A couple of weeks ago a TED Talk came up in my iTunes Player that gave me much pause. Software researcher/developer Doug Roble’s visual lecture, “Digital Humans that Look Just Like Us” presented a revolutionary jump in virtual reality. (Most podcast players should have a link to it, or you can find it at ted.com.)
Basically, when this technology is implemented we will find it difficult to differentiate between real people and fake people. This new type of virtual reality is supposedly being developed for the entertainment industry. However, like many of humankind’s powerful discoveries and inventions, there is a very dangerous side. When this is unleashed into the everyday world, we will be hard-pressed to tell the difference between truth and fiction. This is another Pandora’s Box for civilization to possess.
Certainly, ultra-realistic virtual reality technology will be a boon for advertising and education. It will also become an integral tool for political and mass-movement propagandists. In doing so, it will be difficult or impossible to tell the real thing from illusion. The implications for civilization as a whole are ominous.
Ever since viewing Doug Roble’s TED Talk, I’ve been pondering and contemplating not only the soon to be common manufactured illusions, but some illusions we already take for granted.
If we take some time to think about the backdrop to our lives, traditional society, we have been conditioned to accept it at face value. Taking it for granted allows us to continue our attachments to stuff, beliefs, and illusions. In a sense, society is a precursor to virtual reality and tradition is its software. The virtual reality of society is a program humankind has yet to master. We still fervently believe traditional society equals reality.
George Harrison’s song “Within You Without You” was presented as the wake-up call in the Beatles’ record album of illusion, “Sgt. Pepper’s Lonely Hearts Club Band”. Harrison eloquently reminds us that the nature of our existence is illusory. The song incubated in his mind after learning formal meditation in 1966. Whenever the song is played, I am reminded that we’re greatly attached to our illusions and we’re mindlessly lost in them.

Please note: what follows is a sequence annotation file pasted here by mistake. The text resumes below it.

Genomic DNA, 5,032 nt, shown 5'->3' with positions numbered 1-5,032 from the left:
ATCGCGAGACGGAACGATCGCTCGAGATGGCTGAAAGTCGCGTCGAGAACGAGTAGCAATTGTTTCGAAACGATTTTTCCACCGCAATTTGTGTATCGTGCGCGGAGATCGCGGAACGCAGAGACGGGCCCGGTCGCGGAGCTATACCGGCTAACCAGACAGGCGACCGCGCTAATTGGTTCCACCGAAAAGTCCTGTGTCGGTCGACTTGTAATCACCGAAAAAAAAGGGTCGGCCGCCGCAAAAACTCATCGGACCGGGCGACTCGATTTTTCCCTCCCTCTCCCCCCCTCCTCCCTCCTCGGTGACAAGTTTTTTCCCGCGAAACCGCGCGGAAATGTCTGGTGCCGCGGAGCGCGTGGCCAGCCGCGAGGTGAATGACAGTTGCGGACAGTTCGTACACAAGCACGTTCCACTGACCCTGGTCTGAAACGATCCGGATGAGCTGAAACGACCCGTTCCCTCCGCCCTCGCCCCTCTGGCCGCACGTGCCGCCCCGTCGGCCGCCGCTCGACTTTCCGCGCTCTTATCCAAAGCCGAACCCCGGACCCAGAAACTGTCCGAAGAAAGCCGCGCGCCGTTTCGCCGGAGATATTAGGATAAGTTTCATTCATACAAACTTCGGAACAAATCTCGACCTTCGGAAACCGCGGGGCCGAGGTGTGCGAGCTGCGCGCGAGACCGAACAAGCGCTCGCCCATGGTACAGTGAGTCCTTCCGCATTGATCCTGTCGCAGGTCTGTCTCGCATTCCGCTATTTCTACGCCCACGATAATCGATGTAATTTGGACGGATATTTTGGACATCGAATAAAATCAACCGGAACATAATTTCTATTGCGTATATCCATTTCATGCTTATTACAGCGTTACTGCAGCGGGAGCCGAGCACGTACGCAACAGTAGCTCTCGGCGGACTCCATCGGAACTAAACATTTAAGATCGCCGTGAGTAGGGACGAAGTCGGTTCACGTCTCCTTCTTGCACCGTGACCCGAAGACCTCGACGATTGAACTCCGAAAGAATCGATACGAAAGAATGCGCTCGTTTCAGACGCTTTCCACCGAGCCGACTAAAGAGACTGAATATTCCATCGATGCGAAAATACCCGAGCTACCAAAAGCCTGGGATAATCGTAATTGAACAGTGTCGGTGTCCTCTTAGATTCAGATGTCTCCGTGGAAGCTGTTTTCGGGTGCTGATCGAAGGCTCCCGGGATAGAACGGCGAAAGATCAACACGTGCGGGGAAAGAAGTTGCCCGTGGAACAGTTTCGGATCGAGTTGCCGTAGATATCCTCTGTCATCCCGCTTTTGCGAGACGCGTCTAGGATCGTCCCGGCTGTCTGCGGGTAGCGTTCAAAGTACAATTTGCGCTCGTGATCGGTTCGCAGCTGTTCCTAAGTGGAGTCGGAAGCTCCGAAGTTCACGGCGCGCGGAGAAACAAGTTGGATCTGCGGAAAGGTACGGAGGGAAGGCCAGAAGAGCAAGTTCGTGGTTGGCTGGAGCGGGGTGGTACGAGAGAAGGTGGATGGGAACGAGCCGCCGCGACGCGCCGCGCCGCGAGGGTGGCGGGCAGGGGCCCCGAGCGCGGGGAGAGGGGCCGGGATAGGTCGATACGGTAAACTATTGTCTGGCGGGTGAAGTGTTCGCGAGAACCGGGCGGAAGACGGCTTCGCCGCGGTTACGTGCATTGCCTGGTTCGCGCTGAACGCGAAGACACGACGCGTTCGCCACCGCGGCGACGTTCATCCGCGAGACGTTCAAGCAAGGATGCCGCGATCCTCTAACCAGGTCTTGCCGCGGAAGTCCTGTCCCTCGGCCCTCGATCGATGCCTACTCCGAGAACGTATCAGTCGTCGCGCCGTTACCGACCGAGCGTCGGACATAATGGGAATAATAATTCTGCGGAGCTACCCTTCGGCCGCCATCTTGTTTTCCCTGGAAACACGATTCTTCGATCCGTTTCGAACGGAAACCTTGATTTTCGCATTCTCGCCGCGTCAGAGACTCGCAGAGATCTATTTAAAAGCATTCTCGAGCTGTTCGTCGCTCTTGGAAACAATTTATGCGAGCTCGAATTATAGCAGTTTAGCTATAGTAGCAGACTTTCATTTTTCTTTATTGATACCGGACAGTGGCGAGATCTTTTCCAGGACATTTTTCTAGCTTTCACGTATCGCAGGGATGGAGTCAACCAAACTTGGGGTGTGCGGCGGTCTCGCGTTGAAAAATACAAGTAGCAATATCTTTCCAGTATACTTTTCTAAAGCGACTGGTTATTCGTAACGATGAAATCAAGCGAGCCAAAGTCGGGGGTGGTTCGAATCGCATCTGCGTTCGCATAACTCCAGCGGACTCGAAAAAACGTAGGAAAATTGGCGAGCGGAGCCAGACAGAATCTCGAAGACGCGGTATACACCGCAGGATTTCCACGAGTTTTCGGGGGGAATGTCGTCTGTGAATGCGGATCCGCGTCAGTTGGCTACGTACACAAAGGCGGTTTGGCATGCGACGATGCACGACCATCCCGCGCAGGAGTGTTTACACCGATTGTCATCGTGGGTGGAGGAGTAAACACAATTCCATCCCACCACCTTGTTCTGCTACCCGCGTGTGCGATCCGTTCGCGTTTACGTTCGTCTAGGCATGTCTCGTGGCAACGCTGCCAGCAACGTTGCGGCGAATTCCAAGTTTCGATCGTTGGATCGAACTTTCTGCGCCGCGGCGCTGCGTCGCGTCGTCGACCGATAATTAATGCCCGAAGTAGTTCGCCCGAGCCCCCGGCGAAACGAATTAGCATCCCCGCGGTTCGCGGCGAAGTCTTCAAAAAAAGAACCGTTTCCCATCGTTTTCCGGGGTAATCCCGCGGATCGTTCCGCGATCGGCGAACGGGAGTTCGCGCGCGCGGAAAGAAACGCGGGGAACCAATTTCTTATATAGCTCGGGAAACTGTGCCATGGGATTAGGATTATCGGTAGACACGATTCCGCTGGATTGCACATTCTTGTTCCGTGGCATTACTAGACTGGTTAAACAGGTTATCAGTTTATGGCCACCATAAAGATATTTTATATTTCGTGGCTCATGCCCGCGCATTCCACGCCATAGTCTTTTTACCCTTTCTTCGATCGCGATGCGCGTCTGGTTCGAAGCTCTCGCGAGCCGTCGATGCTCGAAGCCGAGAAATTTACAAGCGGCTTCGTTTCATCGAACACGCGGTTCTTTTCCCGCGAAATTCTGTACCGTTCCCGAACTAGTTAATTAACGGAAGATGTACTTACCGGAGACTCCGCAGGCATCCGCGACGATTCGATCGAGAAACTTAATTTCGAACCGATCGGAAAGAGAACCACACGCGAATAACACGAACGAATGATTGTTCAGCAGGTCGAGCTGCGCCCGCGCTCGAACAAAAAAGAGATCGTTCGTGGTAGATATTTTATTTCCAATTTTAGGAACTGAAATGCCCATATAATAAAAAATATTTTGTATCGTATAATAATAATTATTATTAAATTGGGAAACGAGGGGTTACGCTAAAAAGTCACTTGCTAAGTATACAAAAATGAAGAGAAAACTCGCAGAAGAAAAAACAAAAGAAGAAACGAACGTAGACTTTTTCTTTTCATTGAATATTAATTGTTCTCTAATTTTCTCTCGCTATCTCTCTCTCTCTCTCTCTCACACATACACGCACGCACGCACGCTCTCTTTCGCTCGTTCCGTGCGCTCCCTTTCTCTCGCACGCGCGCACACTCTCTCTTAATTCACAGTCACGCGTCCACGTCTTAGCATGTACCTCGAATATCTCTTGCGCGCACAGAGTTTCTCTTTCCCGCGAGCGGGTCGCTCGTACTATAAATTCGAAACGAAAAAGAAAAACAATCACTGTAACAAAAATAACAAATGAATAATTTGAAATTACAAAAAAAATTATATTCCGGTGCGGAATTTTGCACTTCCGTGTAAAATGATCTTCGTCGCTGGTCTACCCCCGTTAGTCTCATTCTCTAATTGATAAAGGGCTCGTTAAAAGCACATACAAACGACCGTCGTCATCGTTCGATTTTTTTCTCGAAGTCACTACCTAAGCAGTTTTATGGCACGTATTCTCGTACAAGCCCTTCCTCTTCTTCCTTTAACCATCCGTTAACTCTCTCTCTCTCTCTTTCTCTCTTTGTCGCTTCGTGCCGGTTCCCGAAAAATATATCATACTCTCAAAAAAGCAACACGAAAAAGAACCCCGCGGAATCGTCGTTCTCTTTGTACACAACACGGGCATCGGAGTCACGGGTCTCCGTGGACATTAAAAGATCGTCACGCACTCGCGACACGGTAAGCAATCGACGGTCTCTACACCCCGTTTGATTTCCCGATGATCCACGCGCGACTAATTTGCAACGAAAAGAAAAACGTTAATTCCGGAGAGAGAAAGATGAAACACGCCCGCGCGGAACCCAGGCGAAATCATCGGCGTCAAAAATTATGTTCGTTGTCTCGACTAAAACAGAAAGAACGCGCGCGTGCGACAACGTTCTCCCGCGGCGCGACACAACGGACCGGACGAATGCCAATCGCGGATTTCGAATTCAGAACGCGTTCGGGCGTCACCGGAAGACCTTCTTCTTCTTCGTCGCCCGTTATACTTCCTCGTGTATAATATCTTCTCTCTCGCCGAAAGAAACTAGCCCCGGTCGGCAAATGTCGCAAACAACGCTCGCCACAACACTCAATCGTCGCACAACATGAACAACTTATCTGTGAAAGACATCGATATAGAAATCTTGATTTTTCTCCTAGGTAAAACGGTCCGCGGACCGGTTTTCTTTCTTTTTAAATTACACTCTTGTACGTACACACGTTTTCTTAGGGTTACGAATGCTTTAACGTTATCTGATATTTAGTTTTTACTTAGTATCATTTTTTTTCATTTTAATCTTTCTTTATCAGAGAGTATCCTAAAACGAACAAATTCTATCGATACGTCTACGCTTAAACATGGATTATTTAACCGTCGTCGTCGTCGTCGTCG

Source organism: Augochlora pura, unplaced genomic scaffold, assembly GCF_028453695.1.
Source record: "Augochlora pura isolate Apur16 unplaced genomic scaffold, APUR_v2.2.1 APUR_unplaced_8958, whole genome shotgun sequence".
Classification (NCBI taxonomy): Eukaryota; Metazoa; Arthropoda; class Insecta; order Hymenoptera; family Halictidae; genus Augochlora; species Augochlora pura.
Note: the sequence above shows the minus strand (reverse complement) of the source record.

The first tool of virtual reality was and still is the word. When homo sapiens invented language, our species became capable of communicating descriptions of real events and of abstractions. When cave drawings and pictographs were developed, it became possible to preserve words and abstractions.
The virtual reality tool of language became the root of civilization. Since then, art and literature became ever more refined so as to blur the line between real and unreal. Words, pictures, stories, etcetera are magical illusions. You might say that what we see is not what we really see. This is a deeply unsettling truth for most of us. When we catch a glimpse of it, we retreat back into our preferred illusion due to the fear of ambiguity. In other words, reality creeps us out.
Every single thing we learn is an ingredient of our illusions. Perhaps our greatest task is that of sorting out the unreal from the real. What we understand as ourself, our ego, is a greatly influential illusion. One of the keys to discovering reality is the understanding of the illusion of oneself. When you look at yourself in a mirror, who do you see? Do you see what you have conditioned yourself to believe is you, or do you simply see a reverse image of your physical body?
When you see a photograph of yourself do you imagine your concept of yourself? Do you see your perception of yourself? Do you wonder about other people’s perception of you? Do you wonder about your beliefs regarding other people? Do you sometimes wonder if what we witness of our world is make-believe?
We have many tools to enable the illusions that cloud our lives. The addition of the new virtual reality technology presents another sophisticated tool to further fool our minds. With this tool, we have been presented another complex set of illusions.